Created by David Shore (“House”) and Bryan Cranston, who needs no introduction, this Amazon series has nonetheless fallen under the radar. Too bad, because it’s a lot of fun. Giovanni Ribisi plays an ex-con named Marius who takes on his still-in-prison cellmate Pete’s identity and tries to fool Pete’s grandparents. As Marius boldly insinuates himself into Pete’s family, the whole ruse continually threatens to blow up in his face. Cranston appears as the mobster to whom Marius owes money, and the cast also includes Margo Martindale as Pete’s grandmother, who may be a scammer in her own right. “Sneaky Pete” — there are two seasons so far — is a lot of hustle-heavy fun.
This entertaining TNT series is set in and around the women who run a Florida nail salon, which also happens to serve as the embattled front for dueling mobs. Lives are endangered and lives are lost, but it’s all amid a swirl of twisty, soapy story lines and moody, garish locales. They’ve got one another’s backs, led by salon owner Desna, played by the insanely watchable Niecy Nash and her insane nails. You won’t need to spend all your time trying to figure this story out; it’s at the opposite end of the spectrum from “Westworld,” with familiar tropes and clichés aplenty — but the campiness and feminism make it all irresistible. A third season is on the way.
For the first few minutes, you may find yourself dizzy from trying to reconcile Michelle Dockery as thief-con-artist-substance-abuser Letty with Michelle Dockery as the restrained Lady Mary from “Downton Abbey.” But soon, as the twisty plot takes hold, Letty becomes indelible. Based on novellas by Blake Crouch, “Good Behavior” has Letty — whose mother, when the story begins, is taking care of her son — joining forces with an Argentine assassin named Javier. They have chemistry, but their relationship and professional jobs, like Letty’s life in general, are always on the verge of going south. TNT hasn’t renewed the low-rated show for a third season, but there has been talk of a movie or final season.
“The Last Kingdom”
You know who you are, fellow lovers of Anglo-Saxon and viking historical fiction. This British series — it started on BBC America before moving to Netflix — features some of the brutal power struggles and medieval rock-star stylings of “Game of Thrones,” but none of the supernatural stuff. Set in the ninth century, based on “The Saxon Stories” novels by Bernard Cornwell, the drama gives us an alternative point of view from “Vikings,” as it shows a similar time period from the English side. The Danes keep invading the English kingdoms, which King Alfred (a hypnotic David Dawson) has not yet united. Alexander Dreymon stars as a young man who, as a boy from Northumbria, was snatched by the Danes and raised in Denmark. His torn loyalties add physiological depth to the beautifully shot action. Season three is on the way.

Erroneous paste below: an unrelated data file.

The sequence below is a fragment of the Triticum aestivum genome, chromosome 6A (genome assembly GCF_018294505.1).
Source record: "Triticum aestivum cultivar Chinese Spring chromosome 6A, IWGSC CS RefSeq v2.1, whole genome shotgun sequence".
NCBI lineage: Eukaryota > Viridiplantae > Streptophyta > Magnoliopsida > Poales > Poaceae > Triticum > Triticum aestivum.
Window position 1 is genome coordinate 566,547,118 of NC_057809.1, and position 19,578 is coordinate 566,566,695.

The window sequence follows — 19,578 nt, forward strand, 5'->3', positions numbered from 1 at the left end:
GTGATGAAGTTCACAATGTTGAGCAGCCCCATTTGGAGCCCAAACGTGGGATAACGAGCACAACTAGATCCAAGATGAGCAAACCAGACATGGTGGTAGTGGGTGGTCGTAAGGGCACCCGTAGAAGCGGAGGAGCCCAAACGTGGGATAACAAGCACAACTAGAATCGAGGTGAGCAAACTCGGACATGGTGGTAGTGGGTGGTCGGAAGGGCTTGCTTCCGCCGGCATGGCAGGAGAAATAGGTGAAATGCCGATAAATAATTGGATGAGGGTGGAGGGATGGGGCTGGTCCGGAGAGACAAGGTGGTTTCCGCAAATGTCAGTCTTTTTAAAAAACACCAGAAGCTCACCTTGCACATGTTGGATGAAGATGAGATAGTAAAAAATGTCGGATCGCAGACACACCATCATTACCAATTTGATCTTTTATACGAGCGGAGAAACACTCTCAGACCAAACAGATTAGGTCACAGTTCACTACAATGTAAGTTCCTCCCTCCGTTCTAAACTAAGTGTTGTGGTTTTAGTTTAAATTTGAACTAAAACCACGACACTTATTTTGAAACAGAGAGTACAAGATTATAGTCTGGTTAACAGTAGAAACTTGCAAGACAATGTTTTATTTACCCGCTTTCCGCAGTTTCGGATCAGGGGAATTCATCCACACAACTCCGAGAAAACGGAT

We know that the corporate setting can be soul-crushing; thank you “Dilbert,” “The Office,” and “Better Off Ted.” But this cheeky Comedy Central series takes that idea to new blackly comic heights. Matt and Jake (played by co-creators Matt Ingebretson and Jake Weisman) are junior execs in training at the nefarious Hampton DeVille company, a kind of Amazon whose slogan is “We make everything.” The two crash cake parties all over the building when they’re not helping to fire others; they know they’re buying into evil, but their cynicism and passivity keep them in the race. Don’t expect any sweet twists or resolutions, by the way. This is nihilism at its most entertaining. Added pluses: Great turns by Anne Dudek, Adam Lustick, and Lance Reddick as the powers that be, as well as a cameo by Aimee Mann. A second season is coming.